The little time you spend entering notes and comments will pay generous dividends when you need to refer to these notes
I spent many years in the software industry. I was not a programmer or software architect but was very close to many of the technical aspects of the business and got to observe some of the good and bad practices used.
One of the worst practices I recall was not entering comments next to program code lines, or not writing clear and sufficient notes to allow both the original developers and other people to fully understand the original code.
This became evident when we lost one of our best programmers, who left for another opportunity. Although we owned the copyright to the code, every programmer who looked at it could not make sense out of it and although the code was near completion with initial testing of functionality underway, we had to scrap it and start from scratch. We learned a very expensive lesson: Enforce the practice of documenting all programming work and minimize the risk of losing your own intellectual property due to negligence and bad work habits.
Computer programming, design and engineering are good examples why notes must be kept, however, many other activities, both business and personal, can use this discipline.
As I gained experience in corporate accounting and finance I started to adopt this concept in my work and introduced a policy that all accounting transactions (e.g., journal entries into the GL) must be accompanied by notes or comments explaining the rationale behind them and anything that would help a reader understand the underlying events that required the entry. Automated entries from sub-systems are pre-defined and repetitive with built-in comment codes and other data that explain the transactions, but manually entered transactions such as journal entries are not.
I often see journal entries made by clients without any explanations; not even the journal header notes or the one-line text per GL line, let alone the memo field where one can enter a free form text memo, add simple tables explaining the entry, etc. This feature is available in all ERP and accounting software nowadays and the excuse that they only give you eight characters to record a comment (or file name) does not work anymore.
When you make such journal entries or other financial related data entry such as in putting together a corporate budget you have to ask yourself: Will I be able to remember what I just did six months from now? Will I be able to explain my work to managers, co-workers, or auditors? Will I look at the transaction in a totally different way and maybe even suspect there are flaws in it? Simple documentation, right next to the transaction will solve all that. The common excuse that documenting your work will add extra work with no real benefits is not valid.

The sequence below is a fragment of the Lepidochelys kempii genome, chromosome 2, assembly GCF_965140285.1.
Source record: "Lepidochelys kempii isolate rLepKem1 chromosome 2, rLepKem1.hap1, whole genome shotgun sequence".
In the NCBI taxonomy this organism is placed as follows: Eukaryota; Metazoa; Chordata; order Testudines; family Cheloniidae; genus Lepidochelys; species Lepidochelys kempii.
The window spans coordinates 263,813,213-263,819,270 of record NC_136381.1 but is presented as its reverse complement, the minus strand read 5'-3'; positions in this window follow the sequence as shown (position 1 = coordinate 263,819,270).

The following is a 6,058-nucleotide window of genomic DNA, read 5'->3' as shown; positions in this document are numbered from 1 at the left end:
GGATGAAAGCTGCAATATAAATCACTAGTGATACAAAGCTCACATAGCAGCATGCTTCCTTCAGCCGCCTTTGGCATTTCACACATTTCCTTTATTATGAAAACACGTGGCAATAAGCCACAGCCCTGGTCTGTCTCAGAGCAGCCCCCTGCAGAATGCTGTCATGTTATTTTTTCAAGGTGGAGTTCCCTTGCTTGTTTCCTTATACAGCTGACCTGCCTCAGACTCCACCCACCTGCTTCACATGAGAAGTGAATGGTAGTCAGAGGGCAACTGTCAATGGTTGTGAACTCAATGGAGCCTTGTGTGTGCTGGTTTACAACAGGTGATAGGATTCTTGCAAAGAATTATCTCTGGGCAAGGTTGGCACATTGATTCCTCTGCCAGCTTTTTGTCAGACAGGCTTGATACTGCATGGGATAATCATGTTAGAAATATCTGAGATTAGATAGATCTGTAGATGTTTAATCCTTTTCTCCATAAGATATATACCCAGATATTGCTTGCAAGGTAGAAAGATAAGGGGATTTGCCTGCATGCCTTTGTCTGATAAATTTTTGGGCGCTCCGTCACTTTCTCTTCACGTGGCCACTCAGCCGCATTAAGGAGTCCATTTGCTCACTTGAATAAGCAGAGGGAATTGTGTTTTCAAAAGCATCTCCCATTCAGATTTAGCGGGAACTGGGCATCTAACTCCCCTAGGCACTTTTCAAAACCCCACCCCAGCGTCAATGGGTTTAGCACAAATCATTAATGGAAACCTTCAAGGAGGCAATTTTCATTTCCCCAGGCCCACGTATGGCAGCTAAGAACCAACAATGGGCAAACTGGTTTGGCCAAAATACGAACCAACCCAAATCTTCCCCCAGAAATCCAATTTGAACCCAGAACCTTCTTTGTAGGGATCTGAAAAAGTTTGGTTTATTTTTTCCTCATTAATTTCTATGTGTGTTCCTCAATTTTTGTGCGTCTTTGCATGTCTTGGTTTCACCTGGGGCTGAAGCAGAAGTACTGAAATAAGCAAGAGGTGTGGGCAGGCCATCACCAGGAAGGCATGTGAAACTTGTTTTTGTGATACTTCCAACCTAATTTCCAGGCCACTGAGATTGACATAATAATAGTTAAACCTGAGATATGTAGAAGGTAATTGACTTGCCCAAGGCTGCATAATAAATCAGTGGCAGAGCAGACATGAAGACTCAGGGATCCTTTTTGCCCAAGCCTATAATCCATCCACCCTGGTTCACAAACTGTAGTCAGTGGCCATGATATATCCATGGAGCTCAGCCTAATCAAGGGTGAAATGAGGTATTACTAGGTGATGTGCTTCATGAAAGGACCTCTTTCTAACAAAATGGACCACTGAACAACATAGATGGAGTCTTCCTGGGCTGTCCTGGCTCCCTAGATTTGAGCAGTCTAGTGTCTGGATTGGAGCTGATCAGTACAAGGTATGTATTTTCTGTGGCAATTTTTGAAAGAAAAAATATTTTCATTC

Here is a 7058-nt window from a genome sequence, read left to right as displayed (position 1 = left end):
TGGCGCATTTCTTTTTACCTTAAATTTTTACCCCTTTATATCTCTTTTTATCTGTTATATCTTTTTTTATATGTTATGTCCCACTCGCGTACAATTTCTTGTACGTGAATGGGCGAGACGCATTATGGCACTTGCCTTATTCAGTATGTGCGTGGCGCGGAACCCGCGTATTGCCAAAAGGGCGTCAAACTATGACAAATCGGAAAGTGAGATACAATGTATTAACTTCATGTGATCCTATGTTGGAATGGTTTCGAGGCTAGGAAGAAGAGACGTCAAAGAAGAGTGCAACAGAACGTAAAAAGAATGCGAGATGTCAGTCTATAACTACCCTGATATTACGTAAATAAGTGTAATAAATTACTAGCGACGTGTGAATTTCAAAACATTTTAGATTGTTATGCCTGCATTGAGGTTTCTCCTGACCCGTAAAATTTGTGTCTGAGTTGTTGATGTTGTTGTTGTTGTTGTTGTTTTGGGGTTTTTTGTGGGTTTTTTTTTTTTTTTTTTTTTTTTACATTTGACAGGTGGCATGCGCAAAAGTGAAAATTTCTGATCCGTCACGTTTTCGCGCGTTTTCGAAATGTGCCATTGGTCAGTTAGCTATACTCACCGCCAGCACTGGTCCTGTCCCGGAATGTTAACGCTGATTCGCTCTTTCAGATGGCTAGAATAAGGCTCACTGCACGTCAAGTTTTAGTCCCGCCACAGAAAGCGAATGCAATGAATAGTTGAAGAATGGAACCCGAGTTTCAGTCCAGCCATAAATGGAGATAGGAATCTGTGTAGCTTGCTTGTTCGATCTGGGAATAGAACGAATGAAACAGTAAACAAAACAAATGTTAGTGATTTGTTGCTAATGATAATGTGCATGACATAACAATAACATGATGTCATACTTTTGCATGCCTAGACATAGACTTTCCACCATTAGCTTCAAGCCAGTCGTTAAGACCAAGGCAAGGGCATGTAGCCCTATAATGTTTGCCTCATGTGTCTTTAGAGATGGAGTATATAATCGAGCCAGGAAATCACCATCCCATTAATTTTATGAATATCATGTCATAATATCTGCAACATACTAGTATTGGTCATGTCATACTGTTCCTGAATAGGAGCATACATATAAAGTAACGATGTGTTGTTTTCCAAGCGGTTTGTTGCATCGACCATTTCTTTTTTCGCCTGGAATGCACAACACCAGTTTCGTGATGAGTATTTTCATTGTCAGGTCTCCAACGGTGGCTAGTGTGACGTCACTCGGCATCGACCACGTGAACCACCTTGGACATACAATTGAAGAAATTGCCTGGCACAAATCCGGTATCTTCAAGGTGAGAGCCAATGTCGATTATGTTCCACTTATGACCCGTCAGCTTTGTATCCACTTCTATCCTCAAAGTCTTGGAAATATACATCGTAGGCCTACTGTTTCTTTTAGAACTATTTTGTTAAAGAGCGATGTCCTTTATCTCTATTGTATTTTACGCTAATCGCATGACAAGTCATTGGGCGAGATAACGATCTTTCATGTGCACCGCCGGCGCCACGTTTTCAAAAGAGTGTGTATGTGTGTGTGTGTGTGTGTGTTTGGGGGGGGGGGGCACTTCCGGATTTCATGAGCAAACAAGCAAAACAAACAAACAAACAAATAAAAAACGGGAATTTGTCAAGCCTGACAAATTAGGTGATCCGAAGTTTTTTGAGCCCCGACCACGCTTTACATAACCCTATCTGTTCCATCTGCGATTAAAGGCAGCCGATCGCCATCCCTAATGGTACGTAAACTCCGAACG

The real benefits are significant: For a little extra work you gain confidence that the logic used during the transaction entry will still hold at any time in the future; that other employees and managers will be able to understand your work; that any internal or external auditor will have complete information on the audited transaction; and that your financial statements and internal control over financial reporting will be more robust due to this practice.
In Budget Maestro by Centage Corporation, every area of the software has a notes section, accessible through the Notes Tab on the upper right side of the screen. Users can enter an unlimited number of individual notes for every budget line in every module (Revenue, OpExp, Personnel, Debt, etc.). These notes can be filtered by user, date entered or description.
The notes can even contain copied and pasted simple Excel or Word tables. Files that back up the logic or data used in establishing budget lines can be attached to each note within each budget line. These files (e.g., Excel, Word) can be directly opened from the notes’ associated files area. With very little effort you can reveal the data and logic used to create the budget line.
Since Budget Maestro allows users to create complex models using built in business logic, Business logic and accounting rules built into the budget, it is imperative, in my opinion, that these budget lines, many dependent on other data sources, with increases or decreases during the budget year plus other logic applied (e.g., Drivers, Based Upon) be clearly documented. It will make your work easier and more productive. You will be able to clearly explain the rationale behind choosing the various logic elements that Budget Maestro offers. It will make the budget review a lot easier and you won’t get caught trying to figure out what you were thinking at the time these particular budget lines were created.
While it may seem an extra amount of time and effort to enter notes (in Budget Maestro or in any other software application), the benefits are going to be evident the first time you need to refer to one or more of these notes. Budget Maestro makes it easy to enter notes and associated files everywhere in the application, so use this feature liberally.